Some believe that China wishes to replace the U.S. as the world's leader. Since ancient times, all major countries have desired to become a leading country of the world. Small countries have no such idea. That is not because a small country has no ambition, but that it has no ability.
The question is not whether China wants to replace the U.S. as the world leader, but whether China has the ability to do so. China currently does not. Its military power is still far behind America's.
The gap lies in technology. The Trump administration acknowledges that the technological gap with China is shrinking and has stepped up suppression against China's 5G and other digital technologies. Indeed, this has caused certain difficulties for China to make progress.
But, at the same time, adding pressure on China does not accelerate America's technical development. The outcome of the Sino-American competition will depend on whose technological progress is faster.
I have advocated to change Deng Xiaoping's foreign policy of "hiding our capacities and biding our time" because China is already the world's second-largest country and cannot continue to do so. The key point of my argument is to adopt a foreign policy in line with China's current strength, not to replace America's global leadership.
In 2013, China shifted its foreign policy from "hiding one's capacity" to "be enthusiastic and press on." I believe this made sense and was in line with China's position.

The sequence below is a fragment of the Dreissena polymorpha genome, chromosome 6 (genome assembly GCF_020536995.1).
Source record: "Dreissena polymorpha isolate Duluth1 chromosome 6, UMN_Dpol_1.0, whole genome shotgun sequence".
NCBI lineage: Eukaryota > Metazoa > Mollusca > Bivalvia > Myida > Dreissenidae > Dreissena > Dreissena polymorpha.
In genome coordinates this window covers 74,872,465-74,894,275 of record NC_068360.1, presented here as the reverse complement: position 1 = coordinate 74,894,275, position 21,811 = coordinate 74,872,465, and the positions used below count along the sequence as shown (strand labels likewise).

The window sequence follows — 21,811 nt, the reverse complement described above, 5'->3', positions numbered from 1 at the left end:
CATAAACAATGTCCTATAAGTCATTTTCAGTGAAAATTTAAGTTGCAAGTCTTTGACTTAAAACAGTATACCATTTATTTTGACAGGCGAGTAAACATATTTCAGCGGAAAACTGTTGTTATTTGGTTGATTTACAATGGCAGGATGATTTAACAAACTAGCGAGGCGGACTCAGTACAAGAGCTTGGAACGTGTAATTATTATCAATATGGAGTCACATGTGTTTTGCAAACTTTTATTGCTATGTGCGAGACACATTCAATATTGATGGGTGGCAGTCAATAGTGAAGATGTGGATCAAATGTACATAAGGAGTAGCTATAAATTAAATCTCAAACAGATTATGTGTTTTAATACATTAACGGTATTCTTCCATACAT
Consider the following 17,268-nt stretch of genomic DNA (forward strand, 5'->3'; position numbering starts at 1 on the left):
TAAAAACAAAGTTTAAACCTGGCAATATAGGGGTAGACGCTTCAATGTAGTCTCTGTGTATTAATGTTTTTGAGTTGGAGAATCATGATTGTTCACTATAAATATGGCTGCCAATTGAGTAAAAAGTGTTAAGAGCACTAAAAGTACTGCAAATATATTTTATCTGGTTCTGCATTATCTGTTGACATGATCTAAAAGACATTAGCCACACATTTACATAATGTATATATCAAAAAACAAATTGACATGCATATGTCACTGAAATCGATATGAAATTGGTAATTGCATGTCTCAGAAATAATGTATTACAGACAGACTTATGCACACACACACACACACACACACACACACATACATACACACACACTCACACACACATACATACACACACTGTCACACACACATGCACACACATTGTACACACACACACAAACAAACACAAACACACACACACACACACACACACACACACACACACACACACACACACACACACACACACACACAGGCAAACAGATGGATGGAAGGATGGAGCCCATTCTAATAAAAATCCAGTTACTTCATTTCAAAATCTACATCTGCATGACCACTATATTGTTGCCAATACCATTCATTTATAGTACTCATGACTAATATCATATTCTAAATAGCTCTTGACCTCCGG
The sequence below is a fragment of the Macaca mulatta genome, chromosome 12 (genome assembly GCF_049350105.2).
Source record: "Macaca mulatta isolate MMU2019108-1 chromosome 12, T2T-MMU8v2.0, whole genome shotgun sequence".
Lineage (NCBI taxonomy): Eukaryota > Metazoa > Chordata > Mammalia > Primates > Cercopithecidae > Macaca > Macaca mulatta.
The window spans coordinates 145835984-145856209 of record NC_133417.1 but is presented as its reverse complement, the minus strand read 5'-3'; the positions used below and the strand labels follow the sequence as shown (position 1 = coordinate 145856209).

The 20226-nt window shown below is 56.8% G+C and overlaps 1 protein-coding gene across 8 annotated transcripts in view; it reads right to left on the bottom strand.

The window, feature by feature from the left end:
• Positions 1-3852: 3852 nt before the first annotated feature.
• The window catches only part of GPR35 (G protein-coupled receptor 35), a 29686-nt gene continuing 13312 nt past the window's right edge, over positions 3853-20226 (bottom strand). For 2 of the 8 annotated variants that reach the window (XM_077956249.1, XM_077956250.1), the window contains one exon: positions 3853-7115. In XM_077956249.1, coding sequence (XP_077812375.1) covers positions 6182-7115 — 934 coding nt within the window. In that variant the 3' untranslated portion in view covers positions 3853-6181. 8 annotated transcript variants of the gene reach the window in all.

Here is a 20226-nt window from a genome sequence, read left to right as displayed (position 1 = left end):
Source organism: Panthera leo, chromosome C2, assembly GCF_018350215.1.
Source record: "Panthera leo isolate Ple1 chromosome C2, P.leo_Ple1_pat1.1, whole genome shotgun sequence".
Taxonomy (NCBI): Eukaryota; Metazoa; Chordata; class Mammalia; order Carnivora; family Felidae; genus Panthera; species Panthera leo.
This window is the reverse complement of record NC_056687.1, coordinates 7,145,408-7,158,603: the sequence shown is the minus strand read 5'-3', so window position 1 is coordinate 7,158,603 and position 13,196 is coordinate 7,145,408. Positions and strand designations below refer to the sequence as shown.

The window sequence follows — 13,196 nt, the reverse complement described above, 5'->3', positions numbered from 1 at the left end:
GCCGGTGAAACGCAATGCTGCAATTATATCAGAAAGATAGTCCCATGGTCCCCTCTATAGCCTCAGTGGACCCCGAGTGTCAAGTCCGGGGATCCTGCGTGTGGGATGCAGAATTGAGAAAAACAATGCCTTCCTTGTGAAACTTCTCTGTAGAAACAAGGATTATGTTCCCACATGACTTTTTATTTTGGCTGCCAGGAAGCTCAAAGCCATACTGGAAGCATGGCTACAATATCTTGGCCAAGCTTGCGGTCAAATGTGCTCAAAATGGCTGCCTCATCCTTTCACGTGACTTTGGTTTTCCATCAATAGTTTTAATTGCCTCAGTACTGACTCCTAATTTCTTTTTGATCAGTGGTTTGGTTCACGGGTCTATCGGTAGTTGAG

The Belt and Road initiative, however, has elevated from a regional policy to a global policy and is above China's abilities. China needs to curb such overaggressive policies. But it cannot return to the policy of "hiding our capacities."
Bonnie Glaser, senior adviser for Asia and the director of the China Power Project at Washington-based think tank Center for Strategic and International Studies
U.S.-China relations are at the lowest point since normalization. It has been building over the past decades. So, it really should come as no surprise that the U.S. and China are now engaged in a very intense strategic competition.
Trump administration officials have given a set of speeches that have been carefully crafted to emphasize very specific messages. One message is that China poses an existential threat to the United States and to democracies around the world. Secretary of State Mike Pompeo, in particular, in his proposal to create an alliance of democracies, is calling for like-minded countries around the world to wake up and to recognize the dangers that China poses.